Recently issued and adopted accounting pronouncements:
The Company continually assesses any new accounting pronouncements to determine their applicability. When it is determined that a new accounting pronouncement affects the Company's financial reporting, the Company undertakes a study to determine the consequences of the change to its financial statements and assures that there are proper controls in place to ascertain that the Company's financial statements properly reflect the change.
In May 2014, the FASB issued Accounting Standards Update ("ASU") No. 2014-09 "Revenue from Contracts from Customers," which supersedes the revenue recognition requirements in "Revenue Recognition (Topic 605)," and requires entities to recognize revenue in a way that depicts the transfer of potential goods or services to customers in an amount that reflects the consideration to which the entity expects to be entitled to the exchange for those goods or services. In July 2015, the FASB extended the effective date of ASU 2014-09 by one year, to now be effective for fiscal years, and interim periods beginning after December 15, 2017, and is to be applied retrospectively, with early adoption now permitted for fiscal years, and interim periods beginning after December 31, 2015. The Company does not believe the new standard will have a material impact on its operations and financial statements.
Income (loss) per share:
ASC 260, Earnings Per Share, requires dual presentation of basic and diluted earnings per share (“EPS”) with a reconciliation of the numerator and denominator of the basic EPS computation to the numerator and denominator of the diluted EPS computation. Basic EPS excludes dilution. Diluted EPS reflects the potential dilution that could occur if securities or other contracts to issue common stock were exercised or converted into common stock or resulted in the issuance of common stock that then shared in the earnings of the entity.
Basic net earnings (loss) per share includes no dilution and is computed by dividing net earnings (loss) available to shareholders by the weighted average number of common shares outstanding for the period. Diluted net earnings (loss) per share reflect the potential dilution of securities that could share in the Company’s earnings (loss). The outstanding options and warrants did not have a dilutive effect on earnings per share for the three months ended March 31, 2016 pursuant to the treasury stock method. The effect of the inclusion of the dilutive shares would have resulted in a decrease in loss per share for the three months ended March 31, 2015. Accordingly, the weighted average shares outstanding have not been adjusted for dilutive shares for either period presented. Outstanding stock options and warrants are not considered in the calculation, as the impact of the potential common shares (totaling approximately 757,000 shares and 779,000 shares for the three month periods ended March 31, 2016 and 2015, respectively) would be anti-dilutive.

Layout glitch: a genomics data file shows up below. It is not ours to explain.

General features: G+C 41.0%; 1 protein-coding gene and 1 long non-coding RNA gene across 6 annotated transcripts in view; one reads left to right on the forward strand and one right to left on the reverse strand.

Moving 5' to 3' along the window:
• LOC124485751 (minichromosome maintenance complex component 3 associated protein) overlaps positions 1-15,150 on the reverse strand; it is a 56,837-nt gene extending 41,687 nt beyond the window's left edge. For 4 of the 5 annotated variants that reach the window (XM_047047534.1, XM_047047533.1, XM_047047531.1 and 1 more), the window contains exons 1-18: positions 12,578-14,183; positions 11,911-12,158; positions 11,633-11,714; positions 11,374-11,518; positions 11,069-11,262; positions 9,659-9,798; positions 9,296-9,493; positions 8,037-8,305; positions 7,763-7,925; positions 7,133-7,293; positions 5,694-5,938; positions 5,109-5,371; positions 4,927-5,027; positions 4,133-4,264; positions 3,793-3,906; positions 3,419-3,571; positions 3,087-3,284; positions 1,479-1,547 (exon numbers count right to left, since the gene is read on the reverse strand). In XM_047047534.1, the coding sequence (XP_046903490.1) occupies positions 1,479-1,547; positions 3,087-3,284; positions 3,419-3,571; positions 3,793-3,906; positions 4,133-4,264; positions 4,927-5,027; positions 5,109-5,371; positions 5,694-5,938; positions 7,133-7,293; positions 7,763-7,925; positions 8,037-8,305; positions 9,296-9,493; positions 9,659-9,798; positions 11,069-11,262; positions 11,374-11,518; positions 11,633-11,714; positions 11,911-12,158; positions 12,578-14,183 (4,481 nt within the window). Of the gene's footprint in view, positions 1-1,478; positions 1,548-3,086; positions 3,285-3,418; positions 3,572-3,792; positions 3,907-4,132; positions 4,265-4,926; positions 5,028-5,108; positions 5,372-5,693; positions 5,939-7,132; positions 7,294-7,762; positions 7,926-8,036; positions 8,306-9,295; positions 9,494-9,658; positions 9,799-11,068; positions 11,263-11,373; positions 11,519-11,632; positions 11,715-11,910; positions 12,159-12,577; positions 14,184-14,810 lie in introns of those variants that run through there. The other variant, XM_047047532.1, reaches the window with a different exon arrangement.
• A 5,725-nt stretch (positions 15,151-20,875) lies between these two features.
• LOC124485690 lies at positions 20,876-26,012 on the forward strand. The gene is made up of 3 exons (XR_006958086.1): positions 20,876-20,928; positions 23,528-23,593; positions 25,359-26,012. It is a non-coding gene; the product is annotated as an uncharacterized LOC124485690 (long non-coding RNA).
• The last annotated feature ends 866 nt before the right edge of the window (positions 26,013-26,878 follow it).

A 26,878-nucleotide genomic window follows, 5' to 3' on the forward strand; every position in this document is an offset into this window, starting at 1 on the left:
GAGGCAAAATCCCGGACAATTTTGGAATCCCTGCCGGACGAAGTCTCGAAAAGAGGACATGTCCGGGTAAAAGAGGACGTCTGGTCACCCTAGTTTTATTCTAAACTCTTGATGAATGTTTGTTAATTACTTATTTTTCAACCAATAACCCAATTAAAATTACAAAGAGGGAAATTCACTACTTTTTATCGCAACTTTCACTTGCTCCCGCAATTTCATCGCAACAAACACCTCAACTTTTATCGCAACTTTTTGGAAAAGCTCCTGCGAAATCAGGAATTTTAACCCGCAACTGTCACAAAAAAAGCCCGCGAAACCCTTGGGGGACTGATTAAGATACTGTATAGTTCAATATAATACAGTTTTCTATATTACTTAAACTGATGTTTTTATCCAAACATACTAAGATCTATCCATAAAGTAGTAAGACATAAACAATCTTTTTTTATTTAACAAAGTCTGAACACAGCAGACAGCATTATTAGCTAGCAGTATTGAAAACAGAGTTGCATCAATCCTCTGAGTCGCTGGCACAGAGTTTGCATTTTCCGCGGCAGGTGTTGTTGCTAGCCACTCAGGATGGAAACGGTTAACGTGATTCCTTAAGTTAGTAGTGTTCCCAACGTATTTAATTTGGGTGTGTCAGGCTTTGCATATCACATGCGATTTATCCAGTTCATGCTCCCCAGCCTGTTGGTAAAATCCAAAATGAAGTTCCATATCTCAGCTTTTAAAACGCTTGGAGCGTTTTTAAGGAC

Upon the completion of a special shareholders meeting on March 24, 2016, where such action was approved by shareholders, the Board of Directors authorized a reverse stock split of the Company’s common stock at a ratio of one-for-eight, whereby each eight shares of common stock were combined into one share of common stock (the “Reverse Stock Split”). The Reverse Stock Split was implemented and effective on March 31, 2016. All historical references to shares and share amounts in this report have been retroactively revised to reflect the Reverse Stock Split. A reconciliation of basic and diluted weighted average number of shares outstanding adjusted for the Reverse Stock Split for the period ended March 31, 2016 was 30,990,029 shares on a pre-split basis and 3,876,960 shares on a post-split basis.
The entire disclosure for all significant accounting policies of the reporting entity.
Reference 1: http://www.xbrl.org/2003/role/presentationRef